Try to be patient and point out the advantages of the nursing home, even if a room must be shared. Note the increased medical care, the added attention of CNAs and the immediate attention if someone falls. It has been shown to decrease stress and anxiety. It might help to bring a small CD player and some of their favorite music on CDs when they move. Talk with the staff to see if they can use it when your loved one is anxious. Then you stretch it out to two weeks, then three and eventually they will probably adjust to being there full time. Loved ones who are significantly impaired may even forget they were supposed to go back home.
To do this, you will have to talk to the chef and kitchen staff to find out whether they can accommodate your request. You or other friends and family should join your loved one for at least one meal on the first day, and if you can stay for more, so much the better. The decision for how to address the move is purely dependent on the scenario you feel your loved one would respond to best.
The main point is for families to reassure their loved ones that they will be nearby and continue to see them which can limit any associated anxiety. Give them time to get involved in programs and make some friends. Let them get used to their new home at their own pace. If you visit too soon, according to the article, they may ask you to take them back home with you, which can make it harder for them to adapt.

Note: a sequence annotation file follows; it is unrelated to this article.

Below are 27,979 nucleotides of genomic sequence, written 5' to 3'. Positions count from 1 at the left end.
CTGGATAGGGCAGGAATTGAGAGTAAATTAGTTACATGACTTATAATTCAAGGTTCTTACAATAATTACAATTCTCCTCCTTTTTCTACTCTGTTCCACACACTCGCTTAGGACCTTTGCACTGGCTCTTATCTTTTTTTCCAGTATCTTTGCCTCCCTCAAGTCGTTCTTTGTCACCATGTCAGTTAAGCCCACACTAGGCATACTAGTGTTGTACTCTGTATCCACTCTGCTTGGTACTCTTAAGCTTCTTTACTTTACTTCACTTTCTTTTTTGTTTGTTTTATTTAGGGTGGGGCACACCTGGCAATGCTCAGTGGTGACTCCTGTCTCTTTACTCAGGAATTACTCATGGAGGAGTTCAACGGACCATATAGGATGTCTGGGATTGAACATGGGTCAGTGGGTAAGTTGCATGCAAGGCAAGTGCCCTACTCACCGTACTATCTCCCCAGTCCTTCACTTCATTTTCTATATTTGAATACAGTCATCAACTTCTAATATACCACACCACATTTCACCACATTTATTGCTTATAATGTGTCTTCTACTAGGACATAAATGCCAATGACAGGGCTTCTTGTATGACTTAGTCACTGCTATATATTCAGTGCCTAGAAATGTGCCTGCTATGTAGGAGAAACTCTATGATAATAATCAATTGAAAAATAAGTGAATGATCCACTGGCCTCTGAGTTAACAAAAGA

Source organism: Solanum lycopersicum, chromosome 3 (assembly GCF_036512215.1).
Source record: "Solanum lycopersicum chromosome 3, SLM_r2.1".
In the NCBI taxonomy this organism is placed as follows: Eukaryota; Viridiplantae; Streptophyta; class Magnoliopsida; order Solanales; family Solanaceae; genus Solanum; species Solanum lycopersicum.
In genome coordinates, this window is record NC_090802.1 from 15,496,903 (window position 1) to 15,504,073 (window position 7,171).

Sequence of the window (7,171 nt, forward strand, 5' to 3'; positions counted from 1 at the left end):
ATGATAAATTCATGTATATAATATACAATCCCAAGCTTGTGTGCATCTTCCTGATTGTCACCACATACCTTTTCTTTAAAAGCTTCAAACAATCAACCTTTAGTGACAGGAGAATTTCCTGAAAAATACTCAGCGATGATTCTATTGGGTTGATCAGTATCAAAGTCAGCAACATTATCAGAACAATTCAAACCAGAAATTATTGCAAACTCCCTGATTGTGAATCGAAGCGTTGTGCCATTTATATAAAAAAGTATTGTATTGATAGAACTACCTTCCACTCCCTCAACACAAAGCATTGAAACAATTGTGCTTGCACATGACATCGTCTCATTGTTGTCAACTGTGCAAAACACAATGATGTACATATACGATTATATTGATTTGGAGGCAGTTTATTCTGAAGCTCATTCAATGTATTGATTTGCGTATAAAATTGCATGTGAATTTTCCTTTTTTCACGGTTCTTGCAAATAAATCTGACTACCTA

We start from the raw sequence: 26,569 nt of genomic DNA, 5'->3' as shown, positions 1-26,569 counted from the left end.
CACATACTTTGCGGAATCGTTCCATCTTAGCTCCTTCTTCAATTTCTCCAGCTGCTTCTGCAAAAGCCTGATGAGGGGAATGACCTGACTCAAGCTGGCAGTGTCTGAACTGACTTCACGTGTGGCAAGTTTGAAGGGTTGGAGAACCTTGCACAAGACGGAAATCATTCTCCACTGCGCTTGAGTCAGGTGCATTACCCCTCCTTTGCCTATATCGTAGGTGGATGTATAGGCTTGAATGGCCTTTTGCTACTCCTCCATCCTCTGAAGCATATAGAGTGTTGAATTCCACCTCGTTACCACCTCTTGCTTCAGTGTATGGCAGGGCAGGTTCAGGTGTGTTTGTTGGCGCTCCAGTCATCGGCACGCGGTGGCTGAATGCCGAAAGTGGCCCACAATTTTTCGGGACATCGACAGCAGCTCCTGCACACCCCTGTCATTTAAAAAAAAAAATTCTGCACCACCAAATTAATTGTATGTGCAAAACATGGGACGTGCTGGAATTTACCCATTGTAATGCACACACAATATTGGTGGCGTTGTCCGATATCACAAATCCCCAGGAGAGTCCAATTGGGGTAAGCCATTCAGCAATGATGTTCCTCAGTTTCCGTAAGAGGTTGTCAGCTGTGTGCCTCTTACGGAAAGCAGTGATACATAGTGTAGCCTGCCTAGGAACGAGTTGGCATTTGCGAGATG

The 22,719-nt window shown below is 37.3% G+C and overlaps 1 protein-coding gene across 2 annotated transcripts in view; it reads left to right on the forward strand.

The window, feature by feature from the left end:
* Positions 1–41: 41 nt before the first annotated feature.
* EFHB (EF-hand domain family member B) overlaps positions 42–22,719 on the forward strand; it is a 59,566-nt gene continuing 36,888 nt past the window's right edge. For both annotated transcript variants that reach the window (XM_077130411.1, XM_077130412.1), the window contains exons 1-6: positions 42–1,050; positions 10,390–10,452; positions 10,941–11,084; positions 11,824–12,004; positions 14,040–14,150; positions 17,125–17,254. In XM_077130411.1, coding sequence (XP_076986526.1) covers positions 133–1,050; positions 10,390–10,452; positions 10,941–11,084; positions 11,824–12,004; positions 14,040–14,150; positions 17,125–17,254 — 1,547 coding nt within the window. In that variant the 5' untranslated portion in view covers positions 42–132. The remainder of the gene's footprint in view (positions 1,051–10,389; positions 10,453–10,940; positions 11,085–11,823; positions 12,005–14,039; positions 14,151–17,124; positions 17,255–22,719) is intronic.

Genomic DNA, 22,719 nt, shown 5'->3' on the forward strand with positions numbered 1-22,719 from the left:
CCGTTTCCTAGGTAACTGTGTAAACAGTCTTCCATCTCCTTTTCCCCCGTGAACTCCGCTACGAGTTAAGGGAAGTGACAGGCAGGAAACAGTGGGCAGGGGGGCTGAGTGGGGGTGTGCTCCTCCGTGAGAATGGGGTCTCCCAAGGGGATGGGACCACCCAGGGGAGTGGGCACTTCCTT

50 Tips on Transitioning a Loved One to Memory, Dementia, or Alzheimer's Care
Try talking to staff instead to check in with your loved one. After the first week, try visiting a little at a time, and once your loved one is used to their community, you can begin making visits regularly. Give him a little time to adjust to his new home before you take him on an outing. People with dementia often have times of day when they are typically at their best; if you can, schedule the move during this time frame in order to minimize stress. They will tell you they are lonely.
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They will ask to go home. These moments are heart wrenching but knowing that they are normal and that they will pass, can help get you through them.
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A calm entrance will be less alarming to an elder with dementia. If you are constantly fretting and seem anxious, they likely will too.
Point out all of the positives of their new community and the amenities that this move means they will get to enjoy. Encourage your loved one to be excited about the transition. Even if your loved one has lived at home alone for years, and even if they will now be surrounded by many people, they may still be afraid of being lonely. Really, they are afraid of isolation from their family members. Respite stays are often a very successful way to ease the transition.
Not only your loved one but sometimes even your close friends and family members will criticize your decision. This harsh criticism may force you to wonder whether or not you have made the right decision. Because of their dementia, they may bring up the same concerns or fears over and over. Let the person voice their concerns, and be understanding in your replies, i.
Your loved one may appear depressed, anxious, hostile, or withdrawn.